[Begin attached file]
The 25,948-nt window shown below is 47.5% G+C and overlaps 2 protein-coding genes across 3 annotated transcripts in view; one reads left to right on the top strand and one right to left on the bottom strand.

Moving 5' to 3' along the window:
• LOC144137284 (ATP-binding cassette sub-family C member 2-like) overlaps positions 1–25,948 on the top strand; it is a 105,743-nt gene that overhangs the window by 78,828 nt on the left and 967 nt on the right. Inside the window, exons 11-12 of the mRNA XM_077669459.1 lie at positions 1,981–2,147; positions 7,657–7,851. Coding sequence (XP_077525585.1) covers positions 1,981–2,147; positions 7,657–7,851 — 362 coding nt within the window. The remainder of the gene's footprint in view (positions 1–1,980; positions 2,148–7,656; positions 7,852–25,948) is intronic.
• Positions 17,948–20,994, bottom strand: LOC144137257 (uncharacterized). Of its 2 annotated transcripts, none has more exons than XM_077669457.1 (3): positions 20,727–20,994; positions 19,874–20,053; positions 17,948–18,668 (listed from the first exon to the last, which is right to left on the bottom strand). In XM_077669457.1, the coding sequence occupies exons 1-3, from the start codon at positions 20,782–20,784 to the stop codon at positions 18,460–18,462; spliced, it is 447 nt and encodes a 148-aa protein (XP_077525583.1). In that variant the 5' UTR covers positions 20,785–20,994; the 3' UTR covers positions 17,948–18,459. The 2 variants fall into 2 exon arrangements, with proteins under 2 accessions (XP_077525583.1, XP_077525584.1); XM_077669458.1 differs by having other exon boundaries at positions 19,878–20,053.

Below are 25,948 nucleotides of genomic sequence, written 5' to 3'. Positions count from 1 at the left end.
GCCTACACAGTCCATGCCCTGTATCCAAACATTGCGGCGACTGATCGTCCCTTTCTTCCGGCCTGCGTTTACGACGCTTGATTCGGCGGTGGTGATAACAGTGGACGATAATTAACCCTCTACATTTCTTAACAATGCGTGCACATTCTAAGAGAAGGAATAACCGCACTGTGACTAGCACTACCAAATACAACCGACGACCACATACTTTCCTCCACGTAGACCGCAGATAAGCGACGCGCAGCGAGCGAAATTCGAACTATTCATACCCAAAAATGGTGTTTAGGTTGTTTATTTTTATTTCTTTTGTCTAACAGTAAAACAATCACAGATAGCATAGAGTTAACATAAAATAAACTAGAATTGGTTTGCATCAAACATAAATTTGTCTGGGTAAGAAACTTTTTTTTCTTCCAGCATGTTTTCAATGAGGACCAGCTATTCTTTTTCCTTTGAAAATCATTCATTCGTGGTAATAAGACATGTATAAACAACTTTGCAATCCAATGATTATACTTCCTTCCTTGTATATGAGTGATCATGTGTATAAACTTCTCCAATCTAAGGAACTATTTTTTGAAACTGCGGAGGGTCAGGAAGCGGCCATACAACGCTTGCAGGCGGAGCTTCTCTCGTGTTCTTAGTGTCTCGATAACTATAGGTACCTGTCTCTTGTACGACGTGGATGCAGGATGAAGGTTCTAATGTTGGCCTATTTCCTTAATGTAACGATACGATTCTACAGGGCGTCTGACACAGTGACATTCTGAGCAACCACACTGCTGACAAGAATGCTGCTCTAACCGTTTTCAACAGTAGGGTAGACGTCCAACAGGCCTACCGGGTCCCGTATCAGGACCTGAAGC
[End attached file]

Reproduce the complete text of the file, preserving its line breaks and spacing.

The 25,948-nt window shown below is 47.5% G+C and overlaps 2 protein-coding genes across 3 annotated transcripts in view; one reads left to right on the top strand and one right to left on the bottom strand.

Moving 5' to 3' along the window:
• LOC144137284 (ATP-binding cassette sub-family C member 2-like) overlaps positions 1–25,948 on the top strand; it is a 105,743-nt gene that overhangs the window by 78,828 nt on the left and 967 nt on the right. Inside the window, exons 11-12 of the mRNA XM_077669459.1 lie at positions 1,981–2,147; positions 7,657–7,851. Coding sequence (XP_077525585.1) covers positions 1,981–2,147; positions 7,657–7,851 — 362 coding nt within the window. The remainder of the gene's footprint in view (positions 1–1,980; positions 2,148–7,656; positions 7,852–25,948) is intronic.
• Positions 17,948–20,994, bottom strand: LOC144137257 (uncharacterized). Of its 2 annotated transcripts, none has more exons than XM_077669457.1 (3): positions 20,727–20,994; positions 19,874–20,053; positions 17,948–18,668 (listed from the first exon to the last, which is right to left on the bottom strand). In XM_077669457.1, the coding sequence occupies exons 1-3, from the start codon at positions 20,782–20,784 to the stop codon at positions 18,460–18,462; spliced, it is 447 nt and encodes a 148-aa protein (XP_077525583.1). In that variant the 5' UTR covers positions 20,785–20,994; the 3' UTR covers positions 17,948–18,459. The 2 variants fall into 2 exon arrangements, with proteins under 2 accessions (XP_077525583.1, XP_077525584.1); XM_077669458.1 differs by having other exon boundaries at positions 19,878–20,053.

Below are 25,948 nucleotides of genomic sequence, written 5' to 3'. Positions count from 1 at the left end.
GCCTACACAGTCCATGCCCTGTATCCAAACATTGCGGCGACTGATCGTCCCTTTCTTCCGGCCTGCGTTTACGACGCTTGATTCGGCGGTGGTGATAACAGTGGACGATAATTAACCCTCTACATTTCTTAACAATGCGTGCACATTCTAAGAGAAGGAATAACCGCACTGTGACTAGCACTACCAAATACAACCGACGACCACATACTTTCCTCCACGTAGACCGCAGATAAGCGACGCGCAGCGAGCGAAATTCGAACTATTCATACCCAAAAATGGTGTTTAGGTTGTTTATTTTTATTTCTTTTGTCTAACAGTAAAACAATCACAGATAGCATAGAGTTAACATAAAATAAACTAGAATTGGTTTGCATCAAACATAAATTTGTCTGGGTAAGAAACTTTTTTTTCTTCCAGCATGTTTTCAATGAGGACCAGCTATTCTTTTTCCTTTGAAAATCATTCATTCGTGGTAATAAGACATGTATAAACAACTTTGCAATCCAATGATTATACTTCCTTCCTTGTATATGAGTGATCATGTGTATAAACTTCTCCAATCTAAGGAACTATTTTTTGAAACTGCGGAGGGTCAGGAAGCGGCCATACAACGCTTGCAGGCGGAGCTTCTCTCGTGTTCTTAGTGTCTCGATAACTATAGGTACCTGTCTCTTGTACGACGTGGATGCAGGATGAAGGTTCTAATGTTGGCCTATTTCCTTAATGTAACGATACGATTCTACAGGGCGTCTGACACAGTGACATTCTGAGCAACCACACTGCTGACAAGAATGCTGCTCTAACCGTTTTCAACAGTAGGGTAGACGTCCAACAGGCCTACCGGGTCCCGTATCAGGACCTGAAGC